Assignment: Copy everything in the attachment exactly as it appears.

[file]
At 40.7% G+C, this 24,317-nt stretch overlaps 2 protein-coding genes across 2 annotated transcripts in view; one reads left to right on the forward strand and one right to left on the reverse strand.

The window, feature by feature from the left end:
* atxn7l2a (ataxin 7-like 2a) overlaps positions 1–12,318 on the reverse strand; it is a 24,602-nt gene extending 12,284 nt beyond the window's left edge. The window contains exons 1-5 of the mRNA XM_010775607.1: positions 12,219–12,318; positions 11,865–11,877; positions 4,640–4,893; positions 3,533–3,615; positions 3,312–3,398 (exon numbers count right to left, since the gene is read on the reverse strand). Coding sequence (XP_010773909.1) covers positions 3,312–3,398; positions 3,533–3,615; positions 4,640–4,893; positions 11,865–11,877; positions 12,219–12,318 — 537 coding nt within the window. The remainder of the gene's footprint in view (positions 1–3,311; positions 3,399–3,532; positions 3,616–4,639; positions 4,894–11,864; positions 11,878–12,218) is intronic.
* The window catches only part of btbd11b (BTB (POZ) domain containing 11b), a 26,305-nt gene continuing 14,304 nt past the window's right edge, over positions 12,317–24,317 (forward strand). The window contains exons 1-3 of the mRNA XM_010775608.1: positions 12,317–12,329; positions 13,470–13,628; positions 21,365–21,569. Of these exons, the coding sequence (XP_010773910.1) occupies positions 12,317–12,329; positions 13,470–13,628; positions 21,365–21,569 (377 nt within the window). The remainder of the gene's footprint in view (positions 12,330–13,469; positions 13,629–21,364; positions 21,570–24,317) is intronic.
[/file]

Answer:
At 40.7% G+C, this 24,317-nt stretch overlaps 2 protein-coding genes across 2 annotated transcripts in view; one reads left to right on the forward strand and one right to left on the reverse strand.

The window, feature by feature from the left end:
* atxn7l2a (ataxin 7-like 2a) overlaps positions 1–12,318 on the reverse strand; it is a 24,602-nt gene extending 12,284 nt beyond the window's left edge. The window contains exons 1-5 of the mRNA XM_010775607.1: positions 12,219–12,318; positions 11,865–11,877; positions 4,640–4,893; positions 3,533–3,615; positions 3,312–3,398 (exon numbers count right to left, since the gene is read on the reverse strand). Coding sequence (XP_010773909.1) covers positions 3,312–3,398; positions 3,533–3,615; positions 4,640–4,893; positions 11,865–11,877; positions 12,219–12,318 — 537 coding nt within the window. The remainder of the gene's footprint in view (positions 1–3,311; positions 3,399–3,532; positions 3,616–4,639; positions 4,894–11,864; positions 11,878–12,218) is intronic.
* The window catches only part of btbd11b (BTB (POZ) domain containing 11b), a 26,305-nt gene continuing 14,304 nt past the window's right edge, over positions 12,317–24,317 (forward strand). The window contains exons 1-3 of the mRNA XM_010775608.1: positions 12,317–12,329; positions 13,470–13,628; positions 21,365–21,569. Of these exons, the coding sequence (XP_010773910.1) occupies positions 12,317–12,329; positions 13,470–13,628; positions 21,365–21,569 (377 nt within the window). The remainder of the gene's footprint in view (positions 12,330–13,469; positions 13,629–21,364; positions 21,570–24,317) is intronic.